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Small Subunits of Serine Palmitoyltransferase (ssSPTs) and Their Physiological Roles

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Technical Report

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Uniformed Services University Of The Health Sciences Bethesda United States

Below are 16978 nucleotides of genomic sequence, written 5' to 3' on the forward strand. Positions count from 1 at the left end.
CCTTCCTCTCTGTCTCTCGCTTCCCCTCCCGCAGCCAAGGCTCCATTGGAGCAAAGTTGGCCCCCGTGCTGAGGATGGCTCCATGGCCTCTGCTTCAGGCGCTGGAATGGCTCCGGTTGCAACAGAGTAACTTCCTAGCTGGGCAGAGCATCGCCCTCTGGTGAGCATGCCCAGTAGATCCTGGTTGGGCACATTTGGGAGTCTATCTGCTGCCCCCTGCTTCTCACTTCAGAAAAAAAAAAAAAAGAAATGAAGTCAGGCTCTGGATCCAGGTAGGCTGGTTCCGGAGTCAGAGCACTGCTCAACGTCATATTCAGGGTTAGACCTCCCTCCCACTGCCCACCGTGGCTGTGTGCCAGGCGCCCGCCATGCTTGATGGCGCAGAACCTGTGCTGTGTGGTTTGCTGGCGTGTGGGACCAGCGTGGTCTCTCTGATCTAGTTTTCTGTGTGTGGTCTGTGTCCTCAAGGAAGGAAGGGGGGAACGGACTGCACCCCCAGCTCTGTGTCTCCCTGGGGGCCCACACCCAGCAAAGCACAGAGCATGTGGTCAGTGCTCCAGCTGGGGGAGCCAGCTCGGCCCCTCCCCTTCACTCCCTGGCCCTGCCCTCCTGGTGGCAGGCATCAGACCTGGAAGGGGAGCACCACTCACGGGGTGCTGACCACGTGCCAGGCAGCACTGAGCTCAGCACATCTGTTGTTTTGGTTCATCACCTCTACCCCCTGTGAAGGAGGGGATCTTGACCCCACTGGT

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Sphingolipids are essential components of cells, having diverse functions in cell signaling, survival and other dynamic processes such as trafficking and maintenance of membrane integrity. Serine palmitoyl transferase SPT catalyzes the first committed step in sphingolipid synthesis, the condensation of palmitoyl-CoA with serine, to produce 3-ketosphinganine, a precursor of the sphingoid bases that are the backbone of all complex sphingolipids. SPT is a multi-subunit enzyme found in almost all eukaryotes, and even some species of bacteria. Bacterial SPT is a homodimer of two identical subunits. Yeast SPT is a heterodimer, composed of the Lcb1p and Lcb2p subunits. These SPT subunits are highly conserved throughout evolution. The Lcb1-Lcb2p heterodimers have low basal catalytic activity. In fact, when the LCB1 and LCB2 subunits from higher eukaryotes are expressed in a yeast mutant lacking endogenous SPT, although they are highly expressed and localize to the ER membrane, microsomal SPT activity is much lower than when measured in the host organism. This observation along with the discovery that yeast SPT has an additional small subunit, Tsc3p, that increases SPT activity more than 50 fold, suggested that the higher eukaryotic enzymes may also require additional subunits for full activity, but blast homology searches of Tsc3p against the human genome showed no candidate homologs. However, recently two functional orthologs of Tsc3p, the small subunits of SPT ssSPTa and ssSPTb, were identified from humans. These proteins activate the human heterodimer over 100 fold and strongly influence the heterodimer with regard to acyl-CoA substrate preference. Exactly how these small subunits exert their influence on the catalytic activation and substrate selection and whether or not they have other physiological roles is not known. In this study it was hypothesized that such stimulatory subunits of SPT heterodimers are present throughout eukaryotes.

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